clock menu more-arrow no yes

Filed under:

How the Chiefs’ new-look offensive line can change the running scheme

On Wednesday’s Out of Structure podcast, we took a closer look at how the Chiefs’ offense changes with the new offensive line.

Kansas City Chiefs Training Camp Photo by Peter G. Aiken/Getty Images

On Wednesday’s mailbag edition of the Arrowhead Pride Out of Structure podcast, Matt Stagner and I talked a lot about Kansas City Chiefs training camp — and answered numerous questions about it from Twitter.

Speaking of the bird app, it became obsessed with a specific play from Chiefs training camp that was caught on video during Saturday’s practice. G-T Counter is its name, meaning that the back side guard and tackle are the two pulling players; the guard kicks out the play side defensive end, while the tackle pulls and leads the running back through the hole created by the guard’s kick out and the front side of the line’s down-blocking.

Former Chiefs offensive lineman Geoff Schwartz drew it up for everyone to see on paper. It’s a type of gap-scheme run, which means the offense is scheming to hit a particular hole by blocking defenders away from the gap with down blocks and pulling blockers.

Traditionally, Andy Reid has used a zone-run scheme — where the blockers are assigned to a particular part of the field to block rather than an individual defender — as his base run package, but the overhaul of the offensive line for 2021 has raised the question:

Will the Chiefs run more gap-scheme runs like Guard-Tackle counter this season?

They should, at least.

The zone-run scheme is usually run by teams that may not have the most physically-dominant offensive line. Zone allows the linemen to get to a spot and be more of a blockade for the defensive lineman to get through rather than having to move the defender out of the way — especially as an interior offensive lineman.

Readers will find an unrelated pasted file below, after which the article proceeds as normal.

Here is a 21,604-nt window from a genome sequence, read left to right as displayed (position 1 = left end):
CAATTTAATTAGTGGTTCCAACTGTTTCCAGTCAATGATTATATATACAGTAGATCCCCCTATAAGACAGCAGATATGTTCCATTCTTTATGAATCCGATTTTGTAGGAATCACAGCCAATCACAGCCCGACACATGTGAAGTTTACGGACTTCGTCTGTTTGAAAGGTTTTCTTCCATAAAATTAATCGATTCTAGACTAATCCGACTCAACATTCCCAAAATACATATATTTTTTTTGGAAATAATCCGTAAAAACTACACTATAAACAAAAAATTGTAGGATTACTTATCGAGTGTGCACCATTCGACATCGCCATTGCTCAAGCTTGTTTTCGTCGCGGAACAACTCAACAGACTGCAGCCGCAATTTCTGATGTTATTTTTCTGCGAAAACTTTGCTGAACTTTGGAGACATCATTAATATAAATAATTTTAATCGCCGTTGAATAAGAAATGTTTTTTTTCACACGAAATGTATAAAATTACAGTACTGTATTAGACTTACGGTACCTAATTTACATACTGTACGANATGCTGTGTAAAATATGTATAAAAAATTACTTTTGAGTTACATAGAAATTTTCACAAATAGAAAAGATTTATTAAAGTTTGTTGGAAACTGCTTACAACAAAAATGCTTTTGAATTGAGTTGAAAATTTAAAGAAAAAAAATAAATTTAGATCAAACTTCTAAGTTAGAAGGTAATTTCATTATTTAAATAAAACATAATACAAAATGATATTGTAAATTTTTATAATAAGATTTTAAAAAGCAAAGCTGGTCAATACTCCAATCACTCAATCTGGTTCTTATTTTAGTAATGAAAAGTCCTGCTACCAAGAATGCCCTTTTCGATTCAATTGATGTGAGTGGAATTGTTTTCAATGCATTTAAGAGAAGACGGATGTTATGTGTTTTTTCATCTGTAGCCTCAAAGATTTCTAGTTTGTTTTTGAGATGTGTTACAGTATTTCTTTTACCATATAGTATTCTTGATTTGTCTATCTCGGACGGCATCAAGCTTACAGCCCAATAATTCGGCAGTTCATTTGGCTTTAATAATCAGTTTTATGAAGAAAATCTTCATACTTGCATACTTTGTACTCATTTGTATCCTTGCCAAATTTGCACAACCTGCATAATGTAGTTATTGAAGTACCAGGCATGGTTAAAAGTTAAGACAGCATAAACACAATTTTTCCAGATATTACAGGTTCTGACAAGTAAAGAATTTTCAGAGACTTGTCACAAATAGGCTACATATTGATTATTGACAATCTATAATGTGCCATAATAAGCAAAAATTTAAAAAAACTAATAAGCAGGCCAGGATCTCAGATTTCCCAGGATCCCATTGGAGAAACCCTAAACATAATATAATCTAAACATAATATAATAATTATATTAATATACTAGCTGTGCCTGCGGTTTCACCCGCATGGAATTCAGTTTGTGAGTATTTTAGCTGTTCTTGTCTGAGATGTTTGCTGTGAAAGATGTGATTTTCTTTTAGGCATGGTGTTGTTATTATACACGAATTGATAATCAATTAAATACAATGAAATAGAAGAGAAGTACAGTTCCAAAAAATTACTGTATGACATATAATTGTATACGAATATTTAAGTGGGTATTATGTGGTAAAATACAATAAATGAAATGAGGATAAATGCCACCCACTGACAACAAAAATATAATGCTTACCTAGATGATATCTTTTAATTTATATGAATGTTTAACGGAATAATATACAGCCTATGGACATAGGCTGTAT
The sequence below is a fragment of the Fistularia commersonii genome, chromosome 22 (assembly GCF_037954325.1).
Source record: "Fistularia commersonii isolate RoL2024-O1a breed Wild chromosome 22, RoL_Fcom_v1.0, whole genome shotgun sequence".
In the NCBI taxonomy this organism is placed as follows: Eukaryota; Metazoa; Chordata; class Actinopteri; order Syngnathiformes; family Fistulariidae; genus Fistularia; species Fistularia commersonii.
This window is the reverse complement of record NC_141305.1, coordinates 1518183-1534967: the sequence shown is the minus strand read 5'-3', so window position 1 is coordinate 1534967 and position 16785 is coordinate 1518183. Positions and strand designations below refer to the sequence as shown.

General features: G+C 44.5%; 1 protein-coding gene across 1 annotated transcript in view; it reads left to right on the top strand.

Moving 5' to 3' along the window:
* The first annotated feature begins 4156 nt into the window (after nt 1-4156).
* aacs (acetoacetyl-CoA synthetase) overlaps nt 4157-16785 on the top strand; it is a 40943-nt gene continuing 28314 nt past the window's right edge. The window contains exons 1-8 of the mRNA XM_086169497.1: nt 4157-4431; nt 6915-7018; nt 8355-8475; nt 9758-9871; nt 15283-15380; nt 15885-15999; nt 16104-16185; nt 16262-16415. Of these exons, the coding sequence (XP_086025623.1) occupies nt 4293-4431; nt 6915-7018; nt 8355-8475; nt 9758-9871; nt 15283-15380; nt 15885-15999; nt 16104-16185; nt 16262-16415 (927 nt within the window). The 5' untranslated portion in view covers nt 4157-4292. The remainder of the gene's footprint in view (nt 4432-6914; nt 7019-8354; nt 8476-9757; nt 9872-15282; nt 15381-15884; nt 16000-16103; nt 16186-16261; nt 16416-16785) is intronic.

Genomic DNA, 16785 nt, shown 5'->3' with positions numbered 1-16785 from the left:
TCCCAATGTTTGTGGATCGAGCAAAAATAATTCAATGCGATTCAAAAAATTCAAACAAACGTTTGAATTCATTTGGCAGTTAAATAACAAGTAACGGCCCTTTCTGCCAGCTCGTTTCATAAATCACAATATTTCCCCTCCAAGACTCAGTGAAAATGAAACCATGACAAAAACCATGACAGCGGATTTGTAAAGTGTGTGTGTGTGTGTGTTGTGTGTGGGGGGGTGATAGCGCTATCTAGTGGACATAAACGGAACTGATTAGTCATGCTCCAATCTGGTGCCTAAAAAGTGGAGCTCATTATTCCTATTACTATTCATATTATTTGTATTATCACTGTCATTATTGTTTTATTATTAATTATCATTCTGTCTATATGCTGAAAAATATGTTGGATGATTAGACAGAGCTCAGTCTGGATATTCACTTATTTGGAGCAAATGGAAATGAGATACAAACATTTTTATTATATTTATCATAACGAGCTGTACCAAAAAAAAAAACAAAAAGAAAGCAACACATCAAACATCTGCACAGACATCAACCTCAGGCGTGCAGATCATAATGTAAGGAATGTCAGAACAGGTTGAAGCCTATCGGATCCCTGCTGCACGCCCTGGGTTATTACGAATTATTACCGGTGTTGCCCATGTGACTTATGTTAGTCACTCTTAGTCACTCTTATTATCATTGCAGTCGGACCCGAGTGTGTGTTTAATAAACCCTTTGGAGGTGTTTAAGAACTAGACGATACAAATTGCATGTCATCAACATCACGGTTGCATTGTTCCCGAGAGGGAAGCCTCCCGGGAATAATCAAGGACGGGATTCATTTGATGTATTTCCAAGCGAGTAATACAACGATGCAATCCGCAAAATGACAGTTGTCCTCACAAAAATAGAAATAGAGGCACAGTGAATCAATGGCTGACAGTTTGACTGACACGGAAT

That’s exactly why the Chiefs have been able to succeed with low-investment in their center and guard positions. This year, they flipped the script and signed one of the best, most proven guards in the league — Joe Thuney — and drafted strong, powerful players in center Creed Humphrey and right guard Trey Smith.

On top of that, they traded for left tackle Orlando Brown Jr.; not only is he a mountain of a man, he has experience as a puller in a gap-run scheme from his time with the Baltimore Ravens.

All those signs point to the Chiefs’ offense being able to utilize those plays more effectively. The big advantage with gap-run plays is they result in big, chunk runs more often than a typical zone run. The running back is looking for any crease and turning up to get positive yards on a zone run — while in a correctly executed gap-run play, he’ll be following a lead blocker and hitting a specific hole that could blow wide open.

The 2020 team did use traditional gap runs, but at a very minimal rate. One of the times they did so resulted in an important touchdown: a six-yard run by running back Darrel Williams in the AFC Championship game.

Besides the line’s blocking assignments, this play can also turn into a passing opportunity away from the run direction. With the back side tackle pulling, the defensive end across from him is unblocked. The Chiefs have used a motion from a running back or a player like wide receiver Tyreek Hill into the flat, toward the direction of the unblocked defensive end. Mahomes will read the end, seeing if he reacts hard to the run action or if he stays to possibly defend the motioned player in the flat.

If the edge defender does commit to the running back, Mahomes can pull it and have three pass-catching options while the defense is likely short-handed due to the reaction to the run fake.

The run part of this play can be executed closer to its fullest extent with the upgraded offensive line, while the passing plays that come off of it could lead to huge plays. There’s good reason for the Chiefs to emphasize this type of play more often in 2021.


How to listen to Arrowhead Pride podcasts

Arrowhead Pride podcasts are available on Amazon Alexa, Apple, Google, Spotify and Stitcher. Please rate and review, as this helps us grow AP Radio to reach more Chiefs fans all over the world!

Make sure you subscribe so you don’t miss an episode.